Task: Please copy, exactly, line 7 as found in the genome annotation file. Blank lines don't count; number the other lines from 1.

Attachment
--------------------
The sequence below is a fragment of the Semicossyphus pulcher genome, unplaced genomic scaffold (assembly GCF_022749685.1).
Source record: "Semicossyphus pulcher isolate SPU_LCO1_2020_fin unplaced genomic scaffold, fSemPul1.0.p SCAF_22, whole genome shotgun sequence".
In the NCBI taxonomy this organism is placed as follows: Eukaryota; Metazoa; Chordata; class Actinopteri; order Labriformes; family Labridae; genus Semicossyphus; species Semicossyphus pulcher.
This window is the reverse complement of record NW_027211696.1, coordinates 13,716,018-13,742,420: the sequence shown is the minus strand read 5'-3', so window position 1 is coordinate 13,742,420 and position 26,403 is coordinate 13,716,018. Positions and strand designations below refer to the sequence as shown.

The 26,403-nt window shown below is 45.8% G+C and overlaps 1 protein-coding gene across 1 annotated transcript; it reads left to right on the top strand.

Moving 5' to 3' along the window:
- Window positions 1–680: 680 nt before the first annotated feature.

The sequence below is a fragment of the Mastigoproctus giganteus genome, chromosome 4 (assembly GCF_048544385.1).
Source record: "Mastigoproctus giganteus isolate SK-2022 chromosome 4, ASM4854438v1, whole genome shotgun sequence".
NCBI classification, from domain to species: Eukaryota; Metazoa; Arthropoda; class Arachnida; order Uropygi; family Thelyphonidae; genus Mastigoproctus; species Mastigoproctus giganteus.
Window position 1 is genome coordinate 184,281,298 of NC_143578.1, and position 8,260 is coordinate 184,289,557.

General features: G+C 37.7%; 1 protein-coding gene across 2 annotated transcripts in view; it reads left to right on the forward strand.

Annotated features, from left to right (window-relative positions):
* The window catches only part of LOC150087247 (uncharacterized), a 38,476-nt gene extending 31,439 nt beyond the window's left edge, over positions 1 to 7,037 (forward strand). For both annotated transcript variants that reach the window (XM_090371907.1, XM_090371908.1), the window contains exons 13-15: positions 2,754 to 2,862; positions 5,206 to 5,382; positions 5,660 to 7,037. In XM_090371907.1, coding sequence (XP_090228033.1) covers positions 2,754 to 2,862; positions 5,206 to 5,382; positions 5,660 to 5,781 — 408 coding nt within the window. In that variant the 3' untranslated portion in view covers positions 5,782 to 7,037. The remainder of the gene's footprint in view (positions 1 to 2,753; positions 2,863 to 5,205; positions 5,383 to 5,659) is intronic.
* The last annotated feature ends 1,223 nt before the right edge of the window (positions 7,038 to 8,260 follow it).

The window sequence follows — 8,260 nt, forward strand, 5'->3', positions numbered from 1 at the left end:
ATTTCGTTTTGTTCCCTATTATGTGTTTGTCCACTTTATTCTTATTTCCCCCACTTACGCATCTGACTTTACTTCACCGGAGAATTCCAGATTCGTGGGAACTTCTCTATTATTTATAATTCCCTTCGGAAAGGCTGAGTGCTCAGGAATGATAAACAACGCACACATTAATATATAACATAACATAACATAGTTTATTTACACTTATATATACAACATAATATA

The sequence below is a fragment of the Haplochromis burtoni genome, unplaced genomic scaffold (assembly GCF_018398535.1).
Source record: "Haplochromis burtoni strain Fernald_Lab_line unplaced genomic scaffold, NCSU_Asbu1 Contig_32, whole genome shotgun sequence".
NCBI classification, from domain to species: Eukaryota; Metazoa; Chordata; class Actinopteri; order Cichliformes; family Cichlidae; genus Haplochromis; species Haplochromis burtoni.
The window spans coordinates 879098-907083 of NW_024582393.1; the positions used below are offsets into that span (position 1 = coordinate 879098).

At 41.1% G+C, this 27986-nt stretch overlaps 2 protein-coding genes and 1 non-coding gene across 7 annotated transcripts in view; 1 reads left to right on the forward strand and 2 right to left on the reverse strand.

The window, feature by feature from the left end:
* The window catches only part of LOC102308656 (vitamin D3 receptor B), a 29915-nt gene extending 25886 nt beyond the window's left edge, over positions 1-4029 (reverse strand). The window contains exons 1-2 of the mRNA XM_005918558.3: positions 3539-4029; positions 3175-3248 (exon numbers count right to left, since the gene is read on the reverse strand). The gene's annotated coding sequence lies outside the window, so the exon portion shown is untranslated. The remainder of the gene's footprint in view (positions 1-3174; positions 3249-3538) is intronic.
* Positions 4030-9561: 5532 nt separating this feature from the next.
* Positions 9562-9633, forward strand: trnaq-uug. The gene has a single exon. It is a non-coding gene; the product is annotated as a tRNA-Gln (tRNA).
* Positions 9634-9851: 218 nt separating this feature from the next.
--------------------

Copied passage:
- Window positions 1–680: 680 nt before the first annotated feature.